Measuring Renewals

Early in my career, I taught bank credit analysts-in-training how to read financial statements. During my course, they heard from me one constant refrain: "Read the notes, read the notes, read the notes." The notes to a company's financial statements often reveal critical insights behind the numbers.

The advice on how to read financial statements certainly applies to software-as-a-service (SaaS) companies, and especially to their reported customer renewal rates. SaaS companies may claim that they have renewal rates of 90% or 95%, but it's critical to look behind these numbers and understand how they're calculated.

Is a 90% renewal rate a good thing?

First, it's important to know what the company is really counting when it refers to "renewals."
  • Are they referring to the number of customers, or to revenues?
  • Are they counting only the customers whose contracts are up for renewal, or all customers?
Then, carefully examine how the renewal rate or attrition rate is calculated.
  • Some companies compare the number of customers at the beginning of the period to the number of customers lost during the period. For example, if they start the year with 100 customers and lose 15 customers over the course of the year, they'd show a 15 % attrition rate or an 85% renewal rate: 15/100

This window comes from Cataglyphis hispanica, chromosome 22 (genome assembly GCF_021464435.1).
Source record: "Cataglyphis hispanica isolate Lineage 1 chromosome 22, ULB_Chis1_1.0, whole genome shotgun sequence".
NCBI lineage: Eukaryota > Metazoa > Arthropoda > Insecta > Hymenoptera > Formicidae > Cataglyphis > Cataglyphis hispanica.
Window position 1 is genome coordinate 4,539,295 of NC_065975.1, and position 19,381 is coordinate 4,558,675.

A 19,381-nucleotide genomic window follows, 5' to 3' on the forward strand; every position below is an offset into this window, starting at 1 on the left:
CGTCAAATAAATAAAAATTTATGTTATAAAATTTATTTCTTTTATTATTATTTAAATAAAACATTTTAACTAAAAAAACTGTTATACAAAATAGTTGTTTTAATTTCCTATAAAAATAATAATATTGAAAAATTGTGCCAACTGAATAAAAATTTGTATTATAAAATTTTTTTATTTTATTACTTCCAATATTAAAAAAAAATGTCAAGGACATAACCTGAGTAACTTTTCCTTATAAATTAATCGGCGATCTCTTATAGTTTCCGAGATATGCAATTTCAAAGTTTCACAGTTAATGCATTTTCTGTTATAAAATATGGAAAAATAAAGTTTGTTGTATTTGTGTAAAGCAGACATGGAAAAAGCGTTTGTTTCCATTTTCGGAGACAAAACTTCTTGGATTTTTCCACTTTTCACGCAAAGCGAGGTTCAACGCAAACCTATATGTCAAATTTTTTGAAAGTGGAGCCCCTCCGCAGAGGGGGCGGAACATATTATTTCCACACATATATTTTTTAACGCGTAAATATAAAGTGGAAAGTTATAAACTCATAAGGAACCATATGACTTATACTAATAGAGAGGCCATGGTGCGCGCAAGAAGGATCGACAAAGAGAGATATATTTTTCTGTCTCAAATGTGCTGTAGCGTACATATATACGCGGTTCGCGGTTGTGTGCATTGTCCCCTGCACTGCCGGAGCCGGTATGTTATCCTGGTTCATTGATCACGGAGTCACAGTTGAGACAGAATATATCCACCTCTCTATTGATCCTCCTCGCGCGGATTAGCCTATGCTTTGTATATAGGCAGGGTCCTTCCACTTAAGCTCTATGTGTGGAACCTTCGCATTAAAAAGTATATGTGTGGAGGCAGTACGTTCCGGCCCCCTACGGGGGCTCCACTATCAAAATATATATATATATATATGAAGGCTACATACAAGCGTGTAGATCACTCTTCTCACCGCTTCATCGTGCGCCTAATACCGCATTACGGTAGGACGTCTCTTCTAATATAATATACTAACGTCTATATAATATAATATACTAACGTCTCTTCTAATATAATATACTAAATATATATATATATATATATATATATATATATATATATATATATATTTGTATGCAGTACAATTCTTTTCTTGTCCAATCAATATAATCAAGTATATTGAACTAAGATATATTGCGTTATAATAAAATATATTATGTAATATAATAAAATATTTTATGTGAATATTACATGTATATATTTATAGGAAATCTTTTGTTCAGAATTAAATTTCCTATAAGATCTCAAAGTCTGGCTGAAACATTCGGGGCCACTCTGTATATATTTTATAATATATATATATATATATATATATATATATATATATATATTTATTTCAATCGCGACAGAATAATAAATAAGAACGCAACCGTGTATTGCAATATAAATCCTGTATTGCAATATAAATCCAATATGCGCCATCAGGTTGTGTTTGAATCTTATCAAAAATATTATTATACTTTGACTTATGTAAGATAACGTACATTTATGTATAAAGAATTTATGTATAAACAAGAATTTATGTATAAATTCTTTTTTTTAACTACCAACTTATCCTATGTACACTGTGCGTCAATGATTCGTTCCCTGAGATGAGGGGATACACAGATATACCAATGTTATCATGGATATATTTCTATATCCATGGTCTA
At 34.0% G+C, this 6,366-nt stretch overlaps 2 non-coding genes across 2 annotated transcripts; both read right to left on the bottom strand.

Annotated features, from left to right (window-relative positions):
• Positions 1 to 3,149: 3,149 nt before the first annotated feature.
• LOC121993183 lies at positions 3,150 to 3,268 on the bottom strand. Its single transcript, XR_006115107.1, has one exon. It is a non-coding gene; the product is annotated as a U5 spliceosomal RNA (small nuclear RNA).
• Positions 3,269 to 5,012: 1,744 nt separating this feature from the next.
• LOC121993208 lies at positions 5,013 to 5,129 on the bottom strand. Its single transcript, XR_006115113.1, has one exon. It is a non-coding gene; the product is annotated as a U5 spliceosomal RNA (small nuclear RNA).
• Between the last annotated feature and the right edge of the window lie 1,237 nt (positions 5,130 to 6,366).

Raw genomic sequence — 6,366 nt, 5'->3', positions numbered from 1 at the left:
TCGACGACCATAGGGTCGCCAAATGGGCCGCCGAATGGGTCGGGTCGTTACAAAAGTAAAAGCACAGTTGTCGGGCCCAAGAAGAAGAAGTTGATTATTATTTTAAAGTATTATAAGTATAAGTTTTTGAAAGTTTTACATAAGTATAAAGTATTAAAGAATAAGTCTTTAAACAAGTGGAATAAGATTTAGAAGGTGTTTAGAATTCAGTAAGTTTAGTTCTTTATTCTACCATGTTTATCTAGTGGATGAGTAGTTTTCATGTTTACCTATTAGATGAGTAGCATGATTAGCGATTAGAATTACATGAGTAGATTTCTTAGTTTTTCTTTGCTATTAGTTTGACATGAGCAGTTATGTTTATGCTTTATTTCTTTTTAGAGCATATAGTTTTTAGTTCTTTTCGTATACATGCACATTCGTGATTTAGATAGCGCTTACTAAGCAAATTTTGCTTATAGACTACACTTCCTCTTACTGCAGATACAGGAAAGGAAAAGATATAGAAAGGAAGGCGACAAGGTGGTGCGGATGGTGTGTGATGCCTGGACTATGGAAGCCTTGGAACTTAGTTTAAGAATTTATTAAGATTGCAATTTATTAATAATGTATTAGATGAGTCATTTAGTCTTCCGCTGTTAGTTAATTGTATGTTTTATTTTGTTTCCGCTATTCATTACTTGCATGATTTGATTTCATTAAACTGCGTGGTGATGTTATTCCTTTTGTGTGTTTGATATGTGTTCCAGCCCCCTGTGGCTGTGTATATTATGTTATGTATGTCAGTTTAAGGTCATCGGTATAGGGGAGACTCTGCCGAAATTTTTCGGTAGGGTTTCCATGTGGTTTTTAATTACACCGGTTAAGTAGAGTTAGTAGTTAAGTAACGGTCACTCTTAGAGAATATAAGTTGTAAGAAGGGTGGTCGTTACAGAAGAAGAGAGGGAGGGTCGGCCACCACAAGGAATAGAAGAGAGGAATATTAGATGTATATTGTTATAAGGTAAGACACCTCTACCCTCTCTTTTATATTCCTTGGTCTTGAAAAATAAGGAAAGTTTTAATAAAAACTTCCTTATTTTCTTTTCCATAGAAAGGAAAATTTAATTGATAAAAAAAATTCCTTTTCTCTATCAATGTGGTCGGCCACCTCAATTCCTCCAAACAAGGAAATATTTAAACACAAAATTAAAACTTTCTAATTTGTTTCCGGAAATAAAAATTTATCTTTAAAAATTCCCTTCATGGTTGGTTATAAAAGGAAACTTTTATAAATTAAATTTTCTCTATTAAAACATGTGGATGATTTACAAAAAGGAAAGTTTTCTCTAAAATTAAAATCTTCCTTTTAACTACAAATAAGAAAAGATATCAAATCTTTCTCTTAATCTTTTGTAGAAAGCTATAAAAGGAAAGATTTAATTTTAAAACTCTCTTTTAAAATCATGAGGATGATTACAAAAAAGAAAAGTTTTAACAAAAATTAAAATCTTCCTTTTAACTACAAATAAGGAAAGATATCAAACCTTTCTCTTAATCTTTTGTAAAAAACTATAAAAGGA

• Other companies compare the number of customers at the beginning of the period plus the customers gained over that period to the number of customers lost during the period. By this alternative method of calculation, if they start the year with 100 customers, lose 15 of them over the year, but acquire 50 new customers over the year, they'd show 10 % attrition or a 90% renewal rate: 15/(100+50). Voila! An 85% renewal rate becomes 90%.
Finally, look carefully at the length of the subscription term.
  • If the subscription term is one year, a 90% renewal rate means that the company loses 10% of its customers each year.
  • If the subscription term is one month, a 90% renewal rate means that the company loses 10% of its customers each month. At that rate, it will lose its entire customer base in less than one year.
So to answer the question, "Is a 90% renewal rate a good thing," by reading the notes you may have equipped yourself to provide a definitive answer: Maybe.


Thanks to Tod Loofbourrow for his insights on this topic.